“On our first date, I took Sherry flying. When I was working in aerospace research I had learned to fly and got my private pilot’s license. It was a great first date! We flew over Cades Cove and Fontana Dam. We’ve never forgotten it!” Dr. Freeman laughed.

After Knoxville, Dr. Freeman went on to the University of North Carolina School of Medicine at Chapel Hill. He still laughs as he recalls his first day and a special party at the dean’s house.

“The first day is usually for registration and getting books. After that, the dean, Dr. Isaac M Taylor, invited the class over to his home for a reception. There were two boys running around the house. One of the boys was Livingston Taylor and the other was James Taylor…that James Taylorthe musician,” he laughed. “Some of my classmates knew him because he had a band that played in town. Yeah…he was pretty good!”

After he finished medical school in 1970, Dr. Freeman landed in Birmingham where he did a mixed program of internal medicine and pediatrics in the first year of training preparing to stay for his internal medicine residency following completion of his pediatric residency. He had joined the U.S. Navy the year before his pre-med year at the University of Tennessee in Knoxville. However, after finishing his pediatric residency he received orders to report for active duty in the pediatric department at NAS Jacksonville. In August 1975, he was released from active duty and moved to Opelika where he practiced in a clinic for two years before moving to Auburn where he opened his own medical clinic. It was not long before it was time for him to put on another hat…preceptor for pre-med students.

“In 1977 I got a call from Dr. Frank Stevens who was the professor of chemistry at Auburn University,” Dr. Freeman explained. “The university was trying to start a pre-med program. He asked if I could have some students shadow me in my practice. We’ve been doing that ever since. It’s been years ago, but I had a patient who delivered a baby in Birmingham. When they got ready to go home, the neonatologist called to let me know they were sending the parents and the baby home and to set up an appointment for a follow-up. As it turned out, the neonatologist was one of my pre-med students from Auburn who had rotated through my office. Small world!”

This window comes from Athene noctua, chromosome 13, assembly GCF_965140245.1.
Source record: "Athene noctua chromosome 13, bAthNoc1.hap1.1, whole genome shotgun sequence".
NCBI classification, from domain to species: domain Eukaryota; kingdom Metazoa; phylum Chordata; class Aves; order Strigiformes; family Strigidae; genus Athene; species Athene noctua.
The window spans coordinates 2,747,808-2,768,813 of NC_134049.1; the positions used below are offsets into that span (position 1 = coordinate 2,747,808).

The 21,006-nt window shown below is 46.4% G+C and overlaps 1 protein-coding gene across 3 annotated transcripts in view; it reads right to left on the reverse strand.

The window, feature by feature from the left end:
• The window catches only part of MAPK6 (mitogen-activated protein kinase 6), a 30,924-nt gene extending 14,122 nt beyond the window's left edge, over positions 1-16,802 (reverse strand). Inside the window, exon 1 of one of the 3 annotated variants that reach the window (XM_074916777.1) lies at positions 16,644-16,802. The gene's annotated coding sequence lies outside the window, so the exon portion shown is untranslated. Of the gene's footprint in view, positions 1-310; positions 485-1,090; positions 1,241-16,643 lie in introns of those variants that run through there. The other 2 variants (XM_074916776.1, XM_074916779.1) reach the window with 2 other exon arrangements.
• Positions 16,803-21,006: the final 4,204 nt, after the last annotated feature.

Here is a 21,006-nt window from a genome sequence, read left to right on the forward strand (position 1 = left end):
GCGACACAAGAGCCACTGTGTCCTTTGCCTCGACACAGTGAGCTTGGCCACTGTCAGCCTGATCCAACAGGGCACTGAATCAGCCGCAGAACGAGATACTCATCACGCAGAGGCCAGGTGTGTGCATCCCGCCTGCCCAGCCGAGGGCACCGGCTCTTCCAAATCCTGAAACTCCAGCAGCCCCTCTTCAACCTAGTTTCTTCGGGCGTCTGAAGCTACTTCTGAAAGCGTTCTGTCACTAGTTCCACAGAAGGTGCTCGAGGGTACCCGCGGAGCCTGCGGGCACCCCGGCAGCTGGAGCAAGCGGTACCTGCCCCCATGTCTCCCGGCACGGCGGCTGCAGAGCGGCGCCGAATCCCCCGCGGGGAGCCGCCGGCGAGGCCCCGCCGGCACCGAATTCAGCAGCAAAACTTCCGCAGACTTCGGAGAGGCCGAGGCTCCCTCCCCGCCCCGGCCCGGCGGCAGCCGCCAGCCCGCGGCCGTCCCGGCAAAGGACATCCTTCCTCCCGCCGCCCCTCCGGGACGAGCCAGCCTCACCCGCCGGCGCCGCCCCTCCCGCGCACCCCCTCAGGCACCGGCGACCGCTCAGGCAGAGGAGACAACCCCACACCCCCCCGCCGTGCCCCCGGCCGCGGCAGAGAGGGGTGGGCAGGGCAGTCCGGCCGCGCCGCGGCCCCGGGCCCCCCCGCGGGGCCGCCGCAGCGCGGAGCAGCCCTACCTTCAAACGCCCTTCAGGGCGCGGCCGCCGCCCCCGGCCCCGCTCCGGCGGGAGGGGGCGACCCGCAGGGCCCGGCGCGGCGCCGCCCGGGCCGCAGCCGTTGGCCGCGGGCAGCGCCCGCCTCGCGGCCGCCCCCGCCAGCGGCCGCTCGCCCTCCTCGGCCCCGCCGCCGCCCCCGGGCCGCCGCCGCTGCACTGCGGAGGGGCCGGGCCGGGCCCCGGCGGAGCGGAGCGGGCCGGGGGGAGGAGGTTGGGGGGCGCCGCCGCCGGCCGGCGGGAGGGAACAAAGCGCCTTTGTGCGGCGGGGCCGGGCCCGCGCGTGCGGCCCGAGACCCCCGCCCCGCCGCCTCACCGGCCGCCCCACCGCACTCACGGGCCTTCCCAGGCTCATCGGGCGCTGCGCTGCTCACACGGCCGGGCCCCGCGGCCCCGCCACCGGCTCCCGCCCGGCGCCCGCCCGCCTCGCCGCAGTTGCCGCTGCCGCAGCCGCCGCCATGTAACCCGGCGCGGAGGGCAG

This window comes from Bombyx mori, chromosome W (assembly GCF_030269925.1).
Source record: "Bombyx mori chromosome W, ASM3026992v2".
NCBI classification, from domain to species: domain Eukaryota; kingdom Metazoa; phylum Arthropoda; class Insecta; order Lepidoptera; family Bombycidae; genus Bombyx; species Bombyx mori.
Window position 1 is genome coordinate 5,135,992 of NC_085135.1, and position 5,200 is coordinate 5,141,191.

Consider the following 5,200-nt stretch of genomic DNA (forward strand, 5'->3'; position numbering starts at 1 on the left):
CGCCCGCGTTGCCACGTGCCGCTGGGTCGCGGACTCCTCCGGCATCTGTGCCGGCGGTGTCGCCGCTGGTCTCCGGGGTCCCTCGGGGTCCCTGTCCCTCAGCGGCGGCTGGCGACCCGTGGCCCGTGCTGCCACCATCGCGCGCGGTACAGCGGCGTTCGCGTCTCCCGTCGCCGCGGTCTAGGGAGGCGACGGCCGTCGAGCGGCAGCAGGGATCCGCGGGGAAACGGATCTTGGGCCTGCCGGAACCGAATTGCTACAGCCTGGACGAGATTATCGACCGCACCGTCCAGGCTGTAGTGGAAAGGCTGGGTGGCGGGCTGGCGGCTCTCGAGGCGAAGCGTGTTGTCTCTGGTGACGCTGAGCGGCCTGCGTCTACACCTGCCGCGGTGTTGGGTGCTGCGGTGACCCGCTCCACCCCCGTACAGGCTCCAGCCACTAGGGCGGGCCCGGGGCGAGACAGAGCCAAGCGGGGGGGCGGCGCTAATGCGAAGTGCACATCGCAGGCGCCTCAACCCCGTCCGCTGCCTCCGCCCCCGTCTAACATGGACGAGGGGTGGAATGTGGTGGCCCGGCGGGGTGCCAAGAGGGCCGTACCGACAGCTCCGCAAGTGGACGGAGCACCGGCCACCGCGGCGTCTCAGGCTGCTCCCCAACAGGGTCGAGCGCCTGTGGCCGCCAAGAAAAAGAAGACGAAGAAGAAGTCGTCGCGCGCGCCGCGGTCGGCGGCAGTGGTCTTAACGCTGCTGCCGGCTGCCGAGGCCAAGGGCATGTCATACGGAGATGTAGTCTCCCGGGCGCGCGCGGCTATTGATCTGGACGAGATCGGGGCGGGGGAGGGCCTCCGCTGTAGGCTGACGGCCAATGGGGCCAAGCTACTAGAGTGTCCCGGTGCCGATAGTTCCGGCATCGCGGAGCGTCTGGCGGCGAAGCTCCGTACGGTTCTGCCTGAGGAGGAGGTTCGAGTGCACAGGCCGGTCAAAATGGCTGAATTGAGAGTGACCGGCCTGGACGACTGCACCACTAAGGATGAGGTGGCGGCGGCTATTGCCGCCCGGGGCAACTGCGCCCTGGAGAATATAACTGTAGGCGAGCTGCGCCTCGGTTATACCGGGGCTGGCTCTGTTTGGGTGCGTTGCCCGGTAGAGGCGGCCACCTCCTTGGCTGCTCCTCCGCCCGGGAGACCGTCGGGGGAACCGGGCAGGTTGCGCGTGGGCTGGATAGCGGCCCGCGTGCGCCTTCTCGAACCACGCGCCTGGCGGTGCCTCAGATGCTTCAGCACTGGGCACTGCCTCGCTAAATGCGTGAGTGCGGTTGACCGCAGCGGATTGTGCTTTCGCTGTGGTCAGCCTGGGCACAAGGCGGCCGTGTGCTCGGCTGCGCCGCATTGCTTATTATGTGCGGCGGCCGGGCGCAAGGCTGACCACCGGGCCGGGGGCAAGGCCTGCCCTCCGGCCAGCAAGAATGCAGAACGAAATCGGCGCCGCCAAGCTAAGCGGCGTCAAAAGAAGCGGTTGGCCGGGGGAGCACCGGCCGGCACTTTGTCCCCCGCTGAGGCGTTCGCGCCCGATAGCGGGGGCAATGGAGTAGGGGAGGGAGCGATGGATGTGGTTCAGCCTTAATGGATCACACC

Before long, the flying bug bit again when one of our office nurse’s husband, who happened to be a U2 pilot and flight instructor at Auburn University, invited him on a flight, which he couldn’t resist. Dr. Freeman already had his private pilot’s license and had monitored the Navy’s flight surgeon program when on active duty at NAS Pensacola one summer. He completed the program at Auburn University for a commercial instrument rating, a multi-instrument rating, and his flight instructor rating. Then, Auburn University asked him to become a part-time flight instructor.

“I’m not current, so I don’t fly now. I just pay Delta and bum rides,” Dr. Freeman laughed. “In 1985 the community needed an aviation medical examiner to issue medical certificates to qualified pilots, so I went to school in Oklahoma City for a week to get my certification. I’ve been an AME since 1981. We see airline pilots and Auburn students who are learning how to fly and talk about aviation and flying – it’s a lot of fun. When you’re an aviation medical examiner, you wear a different hat from being a medical doctor. Technically you’re not a treating physician. You’re really an agent for the Federal Aviation Administration. When I put on the AME hat, I’m not diagnosing and not treating but evaluating this person. It is a public service and I see the role from both sides having been a pilot as well.”

In August 2016, Dr. Freeman became a different type of instructor when he was asked to present lectures on various pediatric topics to VCOM Auburn University medical students.

“That’s been a lot of fun, and that’s another hat. I can’t just waltz into the classroom and throw slides up on the screen,” Dr. Freeman explained. “I have to study to prepare for my presentations. It’s good for me, too, because I learn with the students. As physicians, we should never stop learning. I get to refresh my memory, and the students definitely keep me on my toes.”

Dr. Freeman lives in Opelika with his wife Sherry. They have two children. Kelly and her husband, Charlie, live in Murfreesboro, Tennessee. They have three children — Elizabeth, Anna Jane and Charles. Mac and his wife, Ashley, live in Montgomery, and they also have three children — Mattie, Mac III and Annie Barnes.